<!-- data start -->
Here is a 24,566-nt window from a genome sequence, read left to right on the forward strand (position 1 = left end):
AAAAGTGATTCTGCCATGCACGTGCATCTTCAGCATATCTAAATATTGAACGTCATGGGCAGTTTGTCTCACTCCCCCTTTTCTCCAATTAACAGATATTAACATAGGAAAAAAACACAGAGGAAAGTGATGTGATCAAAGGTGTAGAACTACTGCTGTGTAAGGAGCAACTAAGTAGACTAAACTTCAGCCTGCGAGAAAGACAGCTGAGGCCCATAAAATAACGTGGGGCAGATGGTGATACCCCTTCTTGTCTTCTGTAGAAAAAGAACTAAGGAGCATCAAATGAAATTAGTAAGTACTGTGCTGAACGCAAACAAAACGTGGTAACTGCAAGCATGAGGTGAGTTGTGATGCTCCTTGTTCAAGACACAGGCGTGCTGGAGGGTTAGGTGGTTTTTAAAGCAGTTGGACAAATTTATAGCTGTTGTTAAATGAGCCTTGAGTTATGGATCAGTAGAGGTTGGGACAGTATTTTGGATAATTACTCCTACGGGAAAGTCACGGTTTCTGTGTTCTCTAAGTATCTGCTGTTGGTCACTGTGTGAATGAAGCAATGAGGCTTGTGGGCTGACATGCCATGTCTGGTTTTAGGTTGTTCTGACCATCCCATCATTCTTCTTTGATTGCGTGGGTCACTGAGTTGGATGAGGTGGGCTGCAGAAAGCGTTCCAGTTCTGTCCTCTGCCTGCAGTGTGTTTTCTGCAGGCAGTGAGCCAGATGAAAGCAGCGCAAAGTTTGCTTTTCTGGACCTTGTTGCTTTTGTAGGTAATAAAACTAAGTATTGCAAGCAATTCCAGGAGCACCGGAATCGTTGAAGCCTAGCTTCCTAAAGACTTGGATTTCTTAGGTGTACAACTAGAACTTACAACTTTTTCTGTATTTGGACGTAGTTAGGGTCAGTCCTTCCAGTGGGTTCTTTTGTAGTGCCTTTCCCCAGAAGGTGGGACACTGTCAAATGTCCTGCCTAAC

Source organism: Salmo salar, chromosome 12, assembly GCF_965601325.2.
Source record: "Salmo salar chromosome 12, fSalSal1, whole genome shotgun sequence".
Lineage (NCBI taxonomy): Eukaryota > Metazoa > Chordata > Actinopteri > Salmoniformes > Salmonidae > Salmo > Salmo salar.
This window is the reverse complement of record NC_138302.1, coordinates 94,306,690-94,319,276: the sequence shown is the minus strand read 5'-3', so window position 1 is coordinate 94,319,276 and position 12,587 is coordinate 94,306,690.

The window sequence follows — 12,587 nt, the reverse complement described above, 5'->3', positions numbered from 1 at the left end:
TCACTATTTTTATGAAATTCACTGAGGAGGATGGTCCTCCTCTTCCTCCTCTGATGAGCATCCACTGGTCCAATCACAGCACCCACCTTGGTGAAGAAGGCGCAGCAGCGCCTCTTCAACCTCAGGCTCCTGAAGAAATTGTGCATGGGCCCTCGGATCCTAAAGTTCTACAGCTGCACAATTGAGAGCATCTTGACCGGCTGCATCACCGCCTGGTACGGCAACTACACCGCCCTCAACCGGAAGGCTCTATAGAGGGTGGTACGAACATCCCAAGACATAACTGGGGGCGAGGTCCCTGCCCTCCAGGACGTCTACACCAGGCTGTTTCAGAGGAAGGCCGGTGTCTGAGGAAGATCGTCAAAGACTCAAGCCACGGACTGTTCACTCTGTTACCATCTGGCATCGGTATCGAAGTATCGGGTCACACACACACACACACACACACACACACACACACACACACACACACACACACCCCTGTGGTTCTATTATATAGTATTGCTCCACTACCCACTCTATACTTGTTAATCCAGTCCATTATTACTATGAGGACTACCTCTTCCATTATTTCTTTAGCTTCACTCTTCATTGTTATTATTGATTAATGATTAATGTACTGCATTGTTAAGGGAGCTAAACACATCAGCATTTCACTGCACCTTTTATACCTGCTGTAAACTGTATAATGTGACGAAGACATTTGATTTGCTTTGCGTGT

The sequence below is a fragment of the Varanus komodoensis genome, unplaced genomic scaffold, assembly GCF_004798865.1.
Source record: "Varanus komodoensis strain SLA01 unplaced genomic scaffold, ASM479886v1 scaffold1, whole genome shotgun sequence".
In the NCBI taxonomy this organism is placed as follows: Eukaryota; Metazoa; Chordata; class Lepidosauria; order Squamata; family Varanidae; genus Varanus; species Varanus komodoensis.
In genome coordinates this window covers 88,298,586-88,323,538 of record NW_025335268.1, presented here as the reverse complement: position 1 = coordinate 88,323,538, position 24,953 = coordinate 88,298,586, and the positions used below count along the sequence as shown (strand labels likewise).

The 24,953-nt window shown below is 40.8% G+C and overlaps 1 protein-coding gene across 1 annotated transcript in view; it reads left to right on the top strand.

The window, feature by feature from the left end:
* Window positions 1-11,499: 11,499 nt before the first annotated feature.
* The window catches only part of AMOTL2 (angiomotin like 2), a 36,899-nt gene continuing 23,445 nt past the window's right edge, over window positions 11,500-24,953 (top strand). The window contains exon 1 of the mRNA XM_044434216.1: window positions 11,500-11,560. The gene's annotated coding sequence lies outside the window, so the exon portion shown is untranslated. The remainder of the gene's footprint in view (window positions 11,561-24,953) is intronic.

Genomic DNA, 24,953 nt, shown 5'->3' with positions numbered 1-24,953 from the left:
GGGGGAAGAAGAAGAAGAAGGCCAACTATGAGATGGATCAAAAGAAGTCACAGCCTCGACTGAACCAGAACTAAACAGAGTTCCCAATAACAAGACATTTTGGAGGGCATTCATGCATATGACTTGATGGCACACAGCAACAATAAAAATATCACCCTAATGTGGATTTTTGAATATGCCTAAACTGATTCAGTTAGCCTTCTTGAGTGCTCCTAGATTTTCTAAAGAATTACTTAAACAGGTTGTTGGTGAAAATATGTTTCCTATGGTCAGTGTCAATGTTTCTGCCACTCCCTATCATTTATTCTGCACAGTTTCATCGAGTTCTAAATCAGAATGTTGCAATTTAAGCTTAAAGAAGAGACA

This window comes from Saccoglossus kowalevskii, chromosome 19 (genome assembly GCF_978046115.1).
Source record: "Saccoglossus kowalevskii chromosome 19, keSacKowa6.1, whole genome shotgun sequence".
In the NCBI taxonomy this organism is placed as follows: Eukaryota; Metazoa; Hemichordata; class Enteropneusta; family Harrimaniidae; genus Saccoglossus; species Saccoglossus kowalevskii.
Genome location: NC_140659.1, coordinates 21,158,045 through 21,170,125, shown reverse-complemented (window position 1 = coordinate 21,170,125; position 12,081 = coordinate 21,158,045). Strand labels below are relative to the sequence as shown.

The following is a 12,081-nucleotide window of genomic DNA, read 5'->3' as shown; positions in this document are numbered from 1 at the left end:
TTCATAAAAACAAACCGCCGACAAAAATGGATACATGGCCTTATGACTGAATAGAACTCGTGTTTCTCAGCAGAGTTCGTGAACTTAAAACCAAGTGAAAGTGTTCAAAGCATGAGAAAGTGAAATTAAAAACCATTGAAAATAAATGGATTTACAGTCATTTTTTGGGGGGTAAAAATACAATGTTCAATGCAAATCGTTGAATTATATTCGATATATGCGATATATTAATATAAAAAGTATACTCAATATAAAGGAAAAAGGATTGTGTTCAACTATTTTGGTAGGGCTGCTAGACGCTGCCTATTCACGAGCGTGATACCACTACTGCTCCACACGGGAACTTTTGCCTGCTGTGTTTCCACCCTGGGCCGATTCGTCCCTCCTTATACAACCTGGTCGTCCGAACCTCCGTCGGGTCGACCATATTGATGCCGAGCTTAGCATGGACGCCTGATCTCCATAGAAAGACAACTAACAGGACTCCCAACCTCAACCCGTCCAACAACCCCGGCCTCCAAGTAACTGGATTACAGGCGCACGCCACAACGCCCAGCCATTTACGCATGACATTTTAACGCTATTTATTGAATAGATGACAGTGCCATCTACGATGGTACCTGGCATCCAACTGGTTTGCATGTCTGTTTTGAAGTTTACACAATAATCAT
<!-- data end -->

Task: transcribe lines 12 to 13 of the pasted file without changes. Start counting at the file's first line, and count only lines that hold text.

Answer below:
In genome coordinates this window covers 88,298,586-88,323,538 of record NW_025335268.1, presented here as the reverse complement: position 1 = coordinate 88,323,538, position 24,953 = coordinate 88,298,586, and the positions used below count along the sequence as shown (strand labels likewise).

The 24,953-nt window shown below is 40.8% G+C and overlaps 1 protein-coding gene across 1 annotated transcript in view; it reads left to right on the top strand.